...entrust to reliable people... 2 Tim. 2:2


Contextualization in action: a video review

by Al, serving with Entrust in Asia

Tim Keller video
Video: Tim Keller's "Our Identity: The Christian Alternative to Late Modernity's Story"

In his brief 35-minute message, Dr. Keller does an excellent job critiquing the way modern western culture would have us find our identity, which is especially relevant given the public debate in recent years regarding sexual identity. He then suggests a Christian alternative as being the only viable solution in our quest for finding our true self. In this article, I will discuss some of the ways Keller contextualizes his message for his audience.

Dr. Keller begins by defining identity as both a sense of self (that durable inner core that remains the same in different circumstances) and a sense of worth (that which makes us feel significant and valued). He then presents his main overarching thesis: We all need someone outside of us whom we esteem to name us (give us our identity), and Jesus Christ is the only one worthy of doing that, due to the fact that he died for each one of us. Keller uses John 10:1-15 as scriptural support.

According to Keller, more “traditional” cultures would have no problem accepting the claim that we all need someone from the outside to assign us our unique place (i.e. identity) in society. In these cultures, the individual is given an identity and expected to sublimate his or her personal agenda for the good of the community. But modern western cultures would be appalled by such a notion. They would maintain that it’s up to the individual to find his or her own identity. Self-assertion is the extolled virtue in these non-traditional cultures, whereas self-denial is valued in traditional cultures. In traditional cultures, the members make money and procreate in order to build up the community. In modern non-traditional ones, they are a means to establishing each person’s individual identity.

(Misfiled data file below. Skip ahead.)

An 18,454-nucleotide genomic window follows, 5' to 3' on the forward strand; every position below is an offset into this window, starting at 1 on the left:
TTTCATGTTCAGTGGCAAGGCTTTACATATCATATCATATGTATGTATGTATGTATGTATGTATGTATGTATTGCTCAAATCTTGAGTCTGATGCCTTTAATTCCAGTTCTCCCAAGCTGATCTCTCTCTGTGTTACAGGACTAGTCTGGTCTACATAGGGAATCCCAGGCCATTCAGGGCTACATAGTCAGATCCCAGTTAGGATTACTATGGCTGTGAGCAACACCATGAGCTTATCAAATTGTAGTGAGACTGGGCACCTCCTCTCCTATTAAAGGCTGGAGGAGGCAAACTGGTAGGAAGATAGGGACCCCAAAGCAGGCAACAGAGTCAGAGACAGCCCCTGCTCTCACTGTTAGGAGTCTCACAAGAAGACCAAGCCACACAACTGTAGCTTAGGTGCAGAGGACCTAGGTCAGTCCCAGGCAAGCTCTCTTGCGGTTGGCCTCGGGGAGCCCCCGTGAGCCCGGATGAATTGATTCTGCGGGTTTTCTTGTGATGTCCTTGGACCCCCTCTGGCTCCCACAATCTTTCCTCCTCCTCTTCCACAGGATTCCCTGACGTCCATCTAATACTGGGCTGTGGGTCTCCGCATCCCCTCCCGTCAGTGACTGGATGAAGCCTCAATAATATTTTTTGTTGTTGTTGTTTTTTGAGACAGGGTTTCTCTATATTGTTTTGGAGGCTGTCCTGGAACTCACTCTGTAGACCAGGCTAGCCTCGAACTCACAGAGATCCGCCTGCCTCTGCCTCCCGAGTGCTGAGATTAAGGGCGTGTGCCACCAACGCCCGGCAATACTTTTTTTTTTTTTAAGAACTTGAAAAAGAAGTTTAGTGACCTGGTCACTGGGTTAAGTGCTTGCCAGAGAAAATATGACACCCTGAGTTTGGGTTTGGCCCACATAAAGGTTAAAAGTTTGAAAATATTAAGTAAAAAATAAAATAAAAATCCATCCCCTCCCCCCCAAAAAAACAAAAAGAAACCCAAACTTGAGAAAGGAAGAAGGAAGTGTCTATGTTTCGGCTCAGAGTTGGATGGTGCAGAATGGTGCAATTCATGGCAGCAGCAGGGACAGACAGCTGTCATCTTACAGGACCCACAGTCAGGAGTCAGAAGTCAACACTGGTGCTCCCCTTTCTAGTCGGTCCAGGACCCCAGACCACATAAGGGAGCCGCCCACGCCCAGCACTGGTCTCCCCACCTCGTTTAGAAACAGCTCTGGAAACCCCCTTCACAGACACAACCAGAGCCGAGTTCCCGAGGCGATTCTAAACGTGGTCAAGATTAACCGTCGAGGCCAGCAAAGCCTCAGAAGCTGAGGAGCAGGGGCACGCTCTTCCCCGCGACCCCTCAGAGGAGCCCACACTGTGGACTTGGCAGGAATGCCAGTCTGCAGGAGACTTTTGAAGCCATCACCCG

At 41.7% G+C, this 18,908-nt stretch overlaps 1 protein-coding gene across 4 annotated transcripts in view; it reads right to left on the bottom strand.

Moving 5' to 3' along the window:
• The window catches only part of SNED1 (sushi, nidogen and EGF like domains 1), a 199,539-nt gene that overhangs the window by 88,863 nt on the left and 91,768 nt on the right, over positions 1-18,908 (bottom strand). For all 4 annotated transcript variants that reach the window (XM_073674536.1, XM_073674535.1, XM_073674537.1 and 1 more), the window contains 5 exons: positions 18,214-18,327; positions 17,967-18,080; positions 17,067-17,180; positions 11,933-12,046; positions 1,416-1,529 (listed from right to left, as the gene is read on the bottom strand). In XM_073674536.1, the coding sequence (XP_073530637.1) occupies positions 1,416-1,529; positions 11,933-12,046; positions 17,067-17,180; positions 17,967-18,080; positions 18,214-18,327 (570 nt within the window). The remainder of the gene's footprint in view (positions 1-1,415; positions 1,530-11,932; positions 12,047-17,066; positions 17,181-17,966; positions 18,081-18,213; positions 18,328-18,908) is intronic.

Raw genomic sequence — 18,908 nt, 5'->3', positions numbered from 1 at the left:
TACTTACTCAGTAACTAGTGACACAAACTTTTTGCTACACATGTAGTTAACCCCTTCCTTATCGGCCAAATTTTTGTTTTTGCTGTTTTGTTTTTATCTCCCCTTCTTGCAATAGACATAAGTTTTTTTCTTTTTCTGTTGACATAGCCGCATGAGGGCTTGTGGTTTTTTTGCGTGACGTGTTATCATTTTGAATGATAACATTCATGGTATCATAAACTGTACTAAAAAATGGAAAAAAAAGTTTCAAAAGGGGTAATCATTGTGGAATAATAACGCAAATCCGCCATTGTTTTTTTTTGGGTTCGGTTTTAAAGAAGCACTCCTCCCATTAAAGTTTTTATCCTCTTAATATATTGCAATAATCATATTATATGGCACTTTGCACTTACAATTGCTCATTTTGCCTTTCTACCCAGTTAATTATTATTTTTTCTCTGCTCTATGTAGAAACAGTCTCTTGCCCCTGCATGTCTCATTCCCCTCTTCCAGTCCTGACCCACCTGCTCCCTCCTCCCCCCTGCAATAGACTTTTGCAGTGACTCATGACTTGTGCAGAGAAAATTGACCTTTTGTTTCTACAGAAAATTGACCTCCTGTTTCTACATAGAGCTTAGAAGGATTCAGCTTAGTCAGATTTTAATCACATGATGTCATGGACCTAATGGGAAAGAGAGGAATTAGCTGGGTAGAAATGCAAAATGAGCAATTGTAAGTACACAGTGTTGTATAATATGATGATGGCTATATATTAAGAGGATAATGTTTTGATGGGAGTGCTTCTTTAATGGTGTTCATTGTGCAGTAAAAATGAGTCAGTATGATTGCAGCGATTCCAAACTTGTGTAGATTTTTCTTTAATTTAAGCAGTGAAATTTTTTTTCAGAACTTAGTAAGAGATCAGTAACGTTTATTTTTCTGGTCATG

"Keller speaks to his audience
where they live.

As a result, they are eager to listen to what he has to say."

Now let’s turn our attention to how Dr. Keller contextualizes his short message for his audience of young students at a Christian college:

1. He chooses a topic extremely relevant to young people today. Keller speaks to his audience where they live. As a result, they are eager to listen to what he has to say.

2. Keeping in mind that he is speaking at a chapel service, he realizes his hearers have probably heard countless Bible messages. He immediately puts them at ease by stating he won’t be giving an extended expository address. Throughout his talk, he does not overwhelm them with scripture passages.

3. In light of Wheaton’s academic reputation, his presentation is well organized with points and subpoints. He also makes several references to books, poetry and magazines. His clear logic is inescapable as he methodically argues his case.

4. Given the age of his listeners, Keller also ties into the world of film, even mentioning Star Trek … twice … which makes us wonder if Dr. Keller is a closet Trekkie!

5. Since good illustrations are appropriate for just about any learning context, Keller uses them liberally. He includes at least three personal examples from his family background, a memorable meeting with a well-known Christian leader, and the struggles of a 15-year-old girl in his former youth group.

Dr. Keller is a master contextualizer. He firmly holds his audience in mind as he chooses his subject matter and selects the most effective way to present his arguments. Those of us seeking to further the cause of Christ in various cultures around the world can learn a lot from him. Thank you, Doctor!



This article first appeared in the summer 2018 Engage.